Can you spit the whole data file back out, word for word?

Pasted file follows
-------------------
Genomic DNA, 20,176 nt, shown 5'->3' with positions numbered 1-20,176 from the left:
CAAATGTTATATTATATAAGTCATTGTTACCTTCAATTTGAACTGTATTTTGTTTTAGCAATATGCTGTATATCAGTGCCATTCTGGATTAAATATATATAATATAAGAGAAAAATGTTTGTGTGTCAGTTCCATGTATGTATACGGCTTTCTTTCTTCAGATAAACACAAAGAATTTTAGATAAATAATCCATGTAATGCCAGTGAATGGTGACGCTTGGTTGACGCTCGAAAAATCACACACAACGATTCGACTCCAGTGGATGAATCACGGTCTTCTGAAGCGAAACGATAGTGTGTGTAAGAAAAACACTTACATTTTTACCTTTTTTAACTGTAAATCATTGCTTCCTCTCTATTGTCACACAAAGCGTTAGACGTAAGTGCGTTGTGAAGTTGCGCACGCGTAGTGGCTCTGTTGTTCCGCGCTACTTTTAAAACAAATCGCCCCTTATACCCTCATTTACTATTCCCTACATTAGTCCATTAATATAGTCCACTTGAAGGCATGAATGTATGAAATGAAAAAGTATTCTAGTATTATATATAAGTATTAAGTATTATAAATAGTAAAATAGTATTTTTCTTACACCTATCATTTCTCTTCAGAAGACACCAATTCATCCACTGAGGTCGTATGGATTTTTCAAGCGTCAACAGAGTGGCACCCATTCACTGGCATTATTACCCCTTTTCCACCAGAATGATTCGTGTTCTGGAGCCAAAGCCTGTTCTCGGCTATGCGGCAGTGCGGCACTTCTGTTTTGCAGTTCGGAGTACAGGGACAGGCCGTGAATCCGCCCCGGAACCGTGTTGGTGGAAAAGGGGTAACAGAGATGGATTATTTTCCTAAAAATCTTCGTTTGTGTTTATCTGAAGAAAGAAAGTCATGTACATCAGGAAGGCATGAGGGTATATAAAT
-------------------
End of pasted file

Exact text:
Genomic DNA, 20,176 nt, shown 5'->3' with positions numbered 1-20,176 from the left:
CAAATGTTATATTATATAAGTCATTGTTACCTTCAATTTGAACTGTATTTTGTTTTAGCAATATGCTGTATATCAGTGCCATTCTGGATTAAATATATATAATATAAGAGAAAAATGTTTGTGTGTCAGTTCCATGTATGTATACGGCTTTCTTTCTTCAGATAAACACAAAGAATTTTAGATAAATAATCCATGTAATGCCAGTGAATGGTGACGCTTGGTTGACGCTCGAAAAATCACACACAACGATTCGACTCCAGTGGATGAATCACGGTCTTCTGAAGCGAAACGATAGTGTGTGTAAGAAAAACACTTACATTTTTACCTTTTTTAACTGTAAATCATTGCTTCCTCTCTATTGTCACACAAAGCGTTAGACGTAAGTGCGTTGTGAAGTTGCGCACGCGTAGTGGCTCTGTTGTTCCGCGCTACTTTTAAAACAAATCGCCCCTTATACCCTCATTTACTATTCCCTACATTAGTCCATTAATATAGTCCACTTGAAGGCATGAATGTATGAAATGAAAAAGTATTCTAGTATTATATATAAGTATTAAGTATTATAAATAGTAAAATAGTATTTTTCTTACACCTATCATTTCTCTTCAGAAGACACCAATTCATCCACTGAGGTCGTATGGATTTTTCAAGCGTCAACAGAGTGGCACCCATTCACTGGCATTATTACCCCTTTTCCACCAGAATGATTCGTGTTCTGGAGCCAAAGCCTGTTCTCGGCTATGCGGCAGTGCGGCACTTCTGTTTTGCAGTTCGGAGTACAGGGACAGGCCGTGAATCCGCCCCGGAACCGTGTTGGTGGAAAAGGGGTAACAGAGATGGATTATTTTCCTAAAAATCTTCGTTTGTGTTTATCTGAAGAAAGAAAGTCATGTACATCAGGAAGGCATGAGGGTATATAAAT